Four more states have passed legislation banning police from enforcing federal gun laws, a preemptive shot at any new measures passed by Democrats.
The NRA is far from the only pro-gun group at the table in state legislatures now. In Utah, one of the first states to remove permit requirements this year, it was just one of at least six gun rights groups speaking in favor of the bill at the Capitol — and it wasn’t the most outspoken one.
The number of generally pro-gun rights states outnumbers those that pass gun control measures 40 to 10, although the latter have more people, so the country’s population is about evenly divided between the two camps.found the number of Americans who favor stricter gun laws has declined this year to 53%, down from 60% in September 2019.
“Gun rights, the Second Amendment, the right to keep and bear arms is bigger than any organization,” said Jordan Stein, communications director for the Gun Owners of America, one such group.
Gun owners would continue fighting if the organizations who often help them organize and coordinate around the issue were gone, he said.
Recent gun sales suggest a new zeal for owning a weapon. Gun dealers sold more than 2 million firearms in January, a 75% increase over the same month last year and the biggest-selling January on record, according to the National Shooting Sports Foundation, an industry trade group. The FBI, meanwhile, reported 4.3 million firearm-related background checks, the highest monthly total since the system was created over two decades ago.
Rising crime rejuvenates gun control debate on campaign trail
The battle over gun control is emerging as a campaign issue heading into the midterms as gun violence rises in the U.S.The country has seen a wave of gun-related deaths as it reopens amid the coronavirus pandemic. According to data compiled by the Gun Violence Archive for NBC News, firearm deaths increased by 15 percent last month compared to the same period in 2019.Republicans have attributed the rise in violence to progressive efforts to reform and in some cases direct funds away from police departments. But Democrats say gun policies are at the heart of the issue.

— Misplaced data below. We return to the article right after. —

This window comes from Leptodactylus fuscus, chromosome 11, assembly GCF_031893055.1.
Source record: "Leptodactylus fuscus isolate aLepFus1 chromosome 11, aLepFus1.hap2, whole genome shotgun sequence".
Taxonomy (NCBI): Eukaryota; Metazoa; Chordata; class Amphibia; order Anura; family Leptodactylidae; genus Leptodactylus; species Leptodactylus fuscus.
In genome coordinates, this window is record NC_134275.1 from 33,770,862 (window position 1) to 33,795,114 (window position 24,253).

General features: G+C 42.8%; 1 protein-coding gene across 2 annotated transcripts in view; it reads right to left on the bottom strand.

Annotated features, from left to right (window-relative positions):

While the NRA is easily the best known gun lobby, Josh Horwitz, the executive director of the Coalition to Stop Gun Violence, said the real players are the state gun groups.
“The groups that work at the state level are much more powerful than they used to be," Horwitz said. "Even if the NRA went away tomorrow, and it may, (Senate Republican leader) Mitch McConnell is still going to be checking in with whatever the Kentucky gun rights alliance is, and the Ohio legislature is going to be checking in with the Buckeye Firearms Association.
“We’re in a generational battle," he added. "Guns in America is going to be a big fight for a long time.”
Despite its troubles, the NRA remains confident in its prowess.
The organization, which in January reported total assets of about $203 million, liabilities of about $153 million and $31 million in bank loans, said in court papers it saw revenues drop about 7% because of the coronavirus pandemic. To cut costs, it laid off dozens of employees and canceled its national convention.
Last month, a federal judge in Dallas dealt another blow to the lobby when he, because he found it was not filed in good faith.
But it has also balanced its budget and is again in the black after years of deficits.
“Coupled with our typical excellent report card on legal and legislative advances and wins, the record is clear: the NRA is as strong and effective as ever as we confront President Biden’s anti-gun agenda," said Andrew Arulanandam, the NRA'S managing director for public affairs.
"Any suggestion to the contrary is wishful thinking from our adversaries.”
Associated Press writers Gary Fields and Lindsay Whitehurst in Salt Lake City contributed to this report.
Mississippi: Ex-lawmaker killed near home of slain relative .
WATER VALLEY, Miss. (AP) — A former Mississippi lawmaker was found shot to death during the weekend in a rural area outside the burned home where her sister-in-law was found dead after Christmas. Ashley Henley, 40, was a Republican who served in the state House from January 2016 to January 2020 from a district in DeSoto County. The North Mississippi Herald was first to report that Henley's body was found Sunday night in rural Yalobusha County, about 70 miles (115 kilometers) south of DeSoto County.Her body was outside the home where the body of her sister-in-law Kristina Michelle Jones was found Dec. 26.